This condition is marked by a sprain or a strain of the neck. It’s often caused by car accidents or other injuries such as sports-related accidents, falls and assault. Damage in the neck can affect the discs, ligaments, cervical muscles, nerve roots or intervertebral joints between the vertebrae. This type of injury is often brought about when the neck is jerked either forward or backward. Such movement is out of the normal range of motion for the neck. “Whiplash” is a non-medical term that may be referred to by doctors as “cervical sprain,” “cervical strain” or “hyperextension injury.” Symptoms may not begin right away so people who are injured may not realize it until 24 hours or later.
Symptoms of whiplash that often occur within the first few days after an accident include neck pain, stiffness, muscle spasms, headaches, low back pain, dizziness, ringing in the ears, blurred vision, pain in the shoulder or between the shoulder blades, pain or numbness in the arms or hands, fatigue, irritability, sleep disturbances and impaired concentration or memory. Soft tissue injuries such as those caused by whiplash often do not register on an X-Ray so doctors may need to use more specialized imaging tests such as an MRI or CT scan.
Whiplash can occur even in cases of relatively minor car accidents. Medical experts say the condition can develop after an accident with speeds as low as 15 mph. Wearing a seatbelt doesn’t necessarily protect against this type of injury. Children who are shaken may also develop whiplash, and this can be more serious, causing injuries to the brain or spinal cord. Some repetitive stress injuries may also cause whiplash. The amount of time between an accident and the onset of symptoms is an indicator of how severe the injury may be. Patients who experience pain right away may have a more serious injury, while those who have more delayed pain might not be injured as badly.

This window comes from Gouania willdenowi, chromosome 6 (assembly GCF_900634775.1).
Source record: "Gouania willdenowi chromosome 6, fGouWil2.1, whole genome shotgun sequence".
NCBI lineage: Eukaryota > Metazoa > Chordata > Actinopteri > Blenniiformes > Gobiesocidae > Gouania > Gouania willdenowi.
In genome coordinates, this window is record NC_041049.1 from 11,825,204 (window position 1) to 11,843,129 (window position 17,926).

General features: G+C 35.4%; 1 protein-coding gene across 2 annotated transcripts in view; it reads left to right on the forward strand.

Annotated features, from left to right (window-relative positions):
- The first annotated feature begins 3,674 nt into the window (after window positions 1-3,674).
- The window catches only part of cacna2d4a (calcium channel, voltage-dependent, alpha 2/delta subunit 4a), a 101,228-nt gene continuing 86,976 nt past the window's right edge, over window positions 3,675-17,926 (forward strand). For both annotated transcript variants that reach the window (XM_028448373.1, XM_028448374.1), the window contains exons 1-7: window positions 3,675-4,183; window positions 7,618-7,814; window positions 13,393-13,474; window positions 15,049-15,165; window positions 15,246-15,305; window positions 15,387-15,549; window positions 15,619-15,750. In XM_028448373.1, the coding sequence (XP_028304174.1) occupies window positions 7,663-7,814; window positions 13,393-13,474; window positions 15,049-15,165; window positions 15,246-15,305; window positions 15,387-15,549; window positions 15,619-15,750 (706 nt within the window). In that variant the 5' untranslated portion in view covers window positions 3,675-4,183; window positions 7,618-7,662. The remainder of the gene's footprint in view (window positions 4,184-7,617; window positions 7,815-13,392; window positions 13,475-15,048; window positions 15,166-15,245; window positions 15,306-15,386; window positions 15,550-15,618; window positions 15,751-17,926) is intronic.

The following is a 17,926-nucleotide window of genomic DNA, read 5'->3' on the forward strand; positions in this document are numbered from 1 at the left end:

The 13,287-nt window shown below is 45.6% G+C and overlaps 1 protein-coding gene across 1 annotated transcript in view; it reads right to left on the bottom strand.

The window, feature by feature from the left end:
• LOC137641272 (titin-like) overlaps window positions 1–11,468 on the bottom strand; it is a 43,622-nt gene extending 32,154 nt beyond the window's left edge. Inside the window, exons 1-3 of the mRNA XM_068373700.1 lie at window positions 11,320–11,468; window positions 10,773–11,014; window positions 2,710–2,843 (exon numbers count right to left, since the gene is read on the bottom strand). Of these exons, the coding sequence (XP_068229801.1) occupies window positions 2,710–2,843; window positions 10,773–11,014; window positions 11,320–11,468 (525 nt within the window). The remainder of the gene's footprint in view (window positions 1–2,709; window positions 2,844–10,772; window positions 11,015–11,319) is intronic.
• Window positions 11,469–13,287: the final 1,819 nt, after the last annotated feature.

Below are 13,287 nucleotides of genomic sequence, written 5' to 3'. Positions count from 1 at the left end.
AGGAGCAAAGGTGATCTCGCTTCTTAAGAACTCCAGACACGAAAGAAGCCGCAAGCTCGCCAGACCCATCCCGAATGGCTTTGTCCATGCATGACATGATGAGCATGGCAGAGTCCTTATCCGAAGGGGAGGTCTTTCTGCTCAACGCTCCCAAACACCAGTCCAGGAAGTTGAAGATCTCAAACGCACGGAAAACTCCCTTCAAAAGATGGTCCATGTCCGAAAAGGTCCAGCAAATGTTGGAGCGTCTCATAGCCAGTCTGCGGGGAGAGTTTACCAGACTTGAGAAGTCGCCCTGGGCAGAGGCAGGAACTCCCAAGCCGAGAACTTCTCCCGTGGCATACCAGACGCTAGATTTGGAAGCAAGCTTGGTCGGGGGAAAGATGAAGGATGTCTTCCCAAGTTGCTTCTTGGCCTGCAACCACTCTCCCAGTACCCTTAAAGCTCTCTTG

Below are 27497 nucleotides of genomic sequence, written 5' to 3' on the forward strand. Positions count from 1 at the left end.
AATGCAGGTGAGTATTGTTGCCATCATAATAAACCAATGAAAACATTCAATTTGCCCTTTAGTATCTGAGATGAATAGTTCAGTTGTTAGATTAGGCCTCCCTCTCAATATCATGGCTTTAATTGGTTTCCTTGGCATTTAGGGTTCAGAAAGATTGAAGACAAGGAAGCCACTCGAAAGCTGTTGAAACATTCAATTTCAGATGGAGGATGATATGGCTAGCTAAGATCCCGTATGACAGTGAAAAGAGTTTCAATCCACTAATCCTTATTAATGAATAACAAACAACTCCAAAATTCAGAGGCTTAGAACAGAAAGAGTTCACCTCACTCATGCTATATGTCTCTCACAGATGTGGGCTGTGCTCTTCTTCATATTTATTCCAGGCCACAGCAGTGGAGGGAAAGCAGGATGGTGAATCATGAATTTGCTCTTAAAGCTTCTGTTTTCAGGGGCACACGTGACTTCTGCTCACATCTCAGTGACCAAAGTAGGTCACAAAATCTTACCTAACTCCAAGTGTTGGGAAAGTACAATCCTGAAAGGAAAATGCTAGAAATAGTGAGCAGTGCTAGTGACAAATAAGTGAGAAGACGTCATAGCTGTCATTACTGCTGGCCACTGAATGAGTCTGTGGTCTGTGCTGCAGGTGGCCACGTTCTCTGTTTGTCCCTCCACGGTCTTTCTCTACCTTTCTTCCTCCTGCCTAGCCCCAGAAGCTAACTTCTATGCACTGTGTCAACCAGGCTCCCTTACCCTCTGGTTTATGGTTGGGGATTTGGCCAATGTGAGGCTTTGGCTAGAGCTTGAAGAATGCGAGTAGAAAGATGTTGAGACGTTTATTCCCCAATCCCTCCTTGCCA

There is no single medical treatment for whiplash that has proven effective. There are, however, ways to relieve the pain. These may not be effective for everyone, but they include over-the-counter pain medications, physical therapy, gentle exercise, massage, rest, heat, ice and injections. In the past, most people with whiplash were encouraged to wear a neck brace to stabilize this part of the body. WebMD experts say that the current trend encourages patients to have gentle active movement of the neck early on after the injury.
Most people will recover from whiplash within six weeks of injury. For others, the body may need up to a year or more to recover completely.